• Phillips, Louise H., Slessor, Gillian, Bailey, Phoebe E. and Henry, Julie D. (2014). Older adults' perception of social and emotional cues. In Paul Verhaeghen and Christopher K. Hertzog (Ed.), The Oxford Handbook of Emotion, Social Cognition, and Problem Solving in Adulthood (pp. 9-25) New York, NY, USA: Oxford University Press. doi:10.1093/oxfordhb/9780199899463.001.0001

  • Phillips, Louise H. and Henry, Julie D. (2012). An evaluation of the frontal lobe theory of cognitive aging. In Measuring the Mind Speed, control, and age () : Oxford University Press. doi:10.1093/acprof:oso/9780198566427.003.0008

  • Phillips, Louise H., Henry, Julie D. and Martin, Mike (2012). Adult aging and prospective memory: The importance of ecological validity. In Prospective Memory: Cognitive, Neuroscience, Developmental, and Applied Perspectives (pp. 161-185) : Taylor and Francis. doi:10.4324/9780203809945

  • Crawford, John R. and Henry, Julie D. (2012). Assessment of executive dysfunction. In Peter W. Halligan and Derick T. Wade (Ed.), The effectiveness of rehabilitation for cognitive deficits (pp. 233-244) Oxford, United Kingdom: Oxford University Press. doi:10.1093/acprof:oso/9780198526544.003.0019

  • von Hippel, William and Henry, Julie D. (2012). Social cognitive aging. In Susan T. Fiske and C. Neil Macrae (Ed.), The SAGE handbook of social cognition (pp. 390-411) Los Angeles, CA, United States: Sage Publications. doi:10.4135/9781446247631.n20

  • Phillips, Louise H. and Henry, Julie D. (2011). Adult aging and executive functioning. In Executive Functions and the Frontal Lobes: A Lifespan Perspective (pp. 57-79) : Taylor and Francis. doi:10.4324/9780203837863

  • von Hippel, William and Henry, Julie D. (2011). Aging and self-regulation. In Kathleen D. Vohs and Roy F. Baumeister (Ed.), Handbook of self-Regulation: Research, theory, and applications 2nd ed. (pp. 321-335) New York, United States: Guilford Press.

Journal Article

Conference Publication

  • Grainger, S., Henry, J., Vanman, E., Scott, J. and Labuschagne, I. (2016). Intranasal Oxytocin and Social Perceptual Processing in Late Adulthood. In: -, -, (). -.

  • Dingle, Genevieve A., Henry, Julie D., Taylor, Alithea and Kelly, Peter J. (2013). An Emotion Regulation Model of Substance Misuse. In: Abstracts of the Australasian Professional Society on Alcohol and other Drugs Conference 2013. Australasian Professional Society on Alcohol and other Drugs (APSAD) conference, Brisbane, QLD Australia, (33-33). 24 - 27 November 1013. doi:10.1111/dar.12077

  • Whitton, A., Henry, Julie D., Grisham, Jessica R. and Rendell, Peter G. (2012). Hoarding, excessive responsibility and pathological guilt: symptoms of empathy in overdrive?. In: Proceedings of the 16th World Congress of Psychophysiology of the International Organization of Psychophysiology (IOP). 16th World Congress of Psychophysiology of the International Organization of Psychophysiology (IOP), Pisa, Italy, (321-321). 13-17 September 2012. doi:10.1016/j.ijpsycho.2012.06.086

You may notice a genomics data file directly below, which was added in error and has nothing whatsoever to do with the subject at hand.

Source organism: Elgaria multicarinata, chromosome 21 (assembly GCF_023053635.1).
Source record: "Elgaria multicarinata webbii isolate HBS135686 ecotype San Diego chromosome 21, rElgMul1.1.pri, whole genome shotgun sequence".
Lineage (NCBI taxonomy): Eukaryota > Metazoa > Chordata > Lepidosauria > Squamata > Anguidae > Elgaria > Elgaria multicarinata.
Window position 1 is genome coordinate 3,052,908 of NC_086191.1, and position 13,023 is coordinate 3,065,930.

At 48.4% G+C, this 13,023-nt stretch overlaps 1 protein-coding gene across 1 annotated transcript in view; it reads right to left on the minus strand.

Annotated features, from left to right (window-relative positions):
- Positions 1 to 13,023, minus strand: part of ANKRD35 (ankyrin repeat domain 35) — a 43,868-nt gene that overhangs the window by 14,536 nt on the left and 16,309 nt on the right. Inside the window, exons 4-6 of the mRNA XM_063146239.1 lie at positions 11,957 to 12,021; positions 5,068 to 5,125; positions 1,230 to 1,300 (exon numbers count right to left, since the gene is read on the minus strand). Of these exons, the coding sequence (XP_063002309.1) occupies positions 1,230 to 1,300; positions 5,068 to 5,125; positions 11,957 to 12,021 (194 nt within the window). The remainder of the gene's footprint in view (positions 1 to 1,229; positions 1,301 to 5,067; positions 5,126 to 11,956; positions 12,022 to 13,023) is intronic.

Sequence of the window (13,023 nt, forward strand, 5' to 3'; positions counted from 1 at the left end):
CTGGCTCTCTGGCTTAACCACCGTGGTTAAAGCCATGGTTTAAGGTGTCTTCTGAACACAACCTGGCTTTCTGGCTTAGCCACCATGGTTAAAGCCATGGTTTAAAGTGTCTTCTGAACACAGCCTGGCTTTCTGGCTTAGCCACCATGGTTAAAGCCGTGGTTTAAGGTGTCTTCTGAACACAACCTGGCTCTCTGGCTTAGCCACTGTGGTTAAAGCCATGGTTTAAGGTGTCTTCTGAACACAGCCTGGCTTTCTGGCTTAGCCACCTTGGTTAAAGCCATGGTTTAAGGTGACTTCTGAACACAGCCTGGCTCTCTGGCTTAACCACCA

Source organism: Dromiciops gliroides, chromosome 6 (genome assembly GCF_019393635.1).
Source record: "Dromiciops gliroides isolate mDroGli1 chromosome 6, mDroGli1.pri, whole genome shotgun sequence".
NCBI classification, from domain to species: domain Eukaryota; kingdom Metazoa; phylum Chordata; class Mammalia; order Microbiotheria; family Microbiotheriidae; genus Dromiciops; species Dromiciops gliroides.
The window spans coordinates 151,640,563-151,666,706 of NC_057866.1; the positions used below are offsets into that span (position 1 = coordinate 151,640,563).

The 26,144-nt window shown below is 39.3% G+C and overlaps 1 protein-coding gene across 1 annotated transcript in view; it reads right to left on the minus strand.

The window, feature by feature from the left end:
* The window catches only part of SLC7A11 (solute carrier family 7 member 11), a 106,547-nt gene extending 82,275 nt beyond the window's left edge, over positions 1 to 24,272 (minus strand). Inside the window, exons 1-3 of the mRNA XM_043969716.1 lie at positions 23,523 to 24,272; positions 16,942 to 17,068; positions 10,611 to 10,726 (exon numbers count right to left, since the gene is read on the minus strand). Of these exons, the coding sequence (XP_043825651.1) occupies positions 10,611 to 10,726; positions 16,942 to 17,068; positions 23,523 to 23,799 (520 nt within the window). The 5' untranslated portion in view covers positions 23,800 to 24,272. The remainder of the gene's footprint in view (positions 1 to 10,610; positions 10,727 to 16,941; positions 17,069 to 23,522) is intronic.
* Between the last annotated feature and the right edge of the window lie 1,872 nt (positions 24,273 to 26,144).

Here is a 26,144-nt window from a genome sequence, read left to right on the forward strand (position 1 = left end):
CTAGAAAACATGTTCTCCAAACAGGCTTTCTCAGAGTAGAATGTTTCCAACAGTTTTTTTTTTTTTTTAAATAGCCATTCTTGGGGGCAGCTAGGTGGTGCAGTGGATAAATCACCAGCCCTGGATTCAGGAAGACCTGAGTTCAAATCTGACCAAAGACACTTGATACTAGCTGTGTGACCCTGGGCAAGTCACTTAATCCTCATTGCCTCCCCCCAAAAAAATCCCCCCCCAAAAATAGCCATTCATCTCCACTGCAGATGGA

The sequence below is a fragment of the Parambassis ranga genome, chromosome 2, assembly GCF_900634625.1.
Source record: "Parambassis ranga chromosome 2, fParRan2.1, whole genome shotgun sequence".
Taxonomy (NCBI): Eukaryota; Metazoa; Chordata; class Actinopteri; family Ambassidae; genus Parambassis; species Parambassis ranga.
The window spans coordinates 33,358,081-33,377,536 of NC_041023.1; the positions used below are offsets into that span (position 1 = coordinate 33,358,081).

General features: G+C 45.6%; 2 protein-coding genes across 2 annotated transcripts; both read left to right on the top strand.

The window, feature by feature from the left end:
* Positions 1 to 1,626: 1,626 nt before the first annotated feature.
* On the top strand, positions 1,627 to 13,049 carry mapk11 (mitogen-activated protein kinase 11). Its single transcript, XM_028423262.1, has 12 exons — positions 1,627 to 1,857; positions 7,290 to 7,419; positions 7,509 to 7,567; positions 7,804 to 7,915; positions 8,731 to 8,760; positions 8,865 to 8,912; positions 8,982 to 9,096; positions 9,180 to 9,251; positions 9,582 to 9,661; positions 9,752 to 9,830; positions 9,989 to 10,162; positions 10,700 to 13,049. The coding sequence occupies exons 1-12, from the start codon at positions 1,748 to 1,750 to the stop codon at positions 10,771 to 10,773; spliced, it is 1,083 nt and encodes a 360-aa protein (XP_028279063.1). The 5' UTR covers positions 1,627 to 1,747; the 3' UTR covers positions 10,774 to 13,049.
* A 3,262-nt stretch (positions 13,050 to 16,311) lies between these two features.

• Whitton, A. E., Henry, J. D., Rendell, P. G. and Grisham, J. R. (2012). Pathological disgust and the basal ganglia: an examination of disgust responding in obsessive-compulsive disorder. In: Proceedings of the 16th World Congress of Psychophysiology of the International Organization of Psychophysiology (IOP). 16th World Congress of Psychophysiology of the International Organization of Psychophysiology (IOP), Pisa, Italy, (365-365). 13-17 eptember 2012. doi:10.1016/j.ijpsycho.2012.07.010

  • Whitton, A. E., Henry, J. D., Rendell, P. G. and Grisham, J. R. (2012). Turning one's nose up at the wrong and the rancid: Disentangling the effects of anger and disgust on physiological responses to moral transgressions. In: Proceedings of the 16th World Congress of Psychophysiology of the International Organization of Psychophysiology (IOP). 16th World Congress of Psychophysiology of the International Organization of Psychophysiology (IOP), Pisa Italy, (364-365). 13-17 September 2012. doi:10.1016/j.ijpsycho.2012.07.009

Other Outputs

Grants (Administered at UQ)

PhD and MPhil Supervision

Current Supervision

Completed Supervision

Possible Research Projects

Note for students: The possible research projects listed on this page may not be comprehensive or up to date. Always feel free to contact the staff for more information, and also with your own research ideas.

  • The QLD MIND Project consists of a multidisciplinary team of researchers and clinicians working together to better understand and treat the neurocognitive difficulties that are a common symptom of many clinical disorders, and which have been shown to profoundly affect many important prognostic outcomes, including quality of life, mental health, and the ability to live autonomously. This translational Project reflects a long-term research alliance between The University of Queensland, The Mater Group and the Princess Alexandra Hospital with the shared goal of promoting growth, resilience and wellbeing in the broader community.

    As part of this initiative, outstanding opportunities are currently available for RHD students interested in conducting research focused on clinical disorders that are associated with neurocognitive difficulties. At present, we have active research studies focused on better understanding and treating the neurocognitive difficulties associated with stroke, epilepsy, multiple sclerosis, dementia, brain tumours and Parkinson's disease. Most of our current studies focus on prospective cognition and social cognitiion because these cognitive abilities are known to be particularly important predictors of key prognostic outcomes, but there would also be the potential to look at other neurocognitive domains.

    If you are interested in completing a RHD as part of the Qld MIND Project, please contact Professor Julie Henry directly.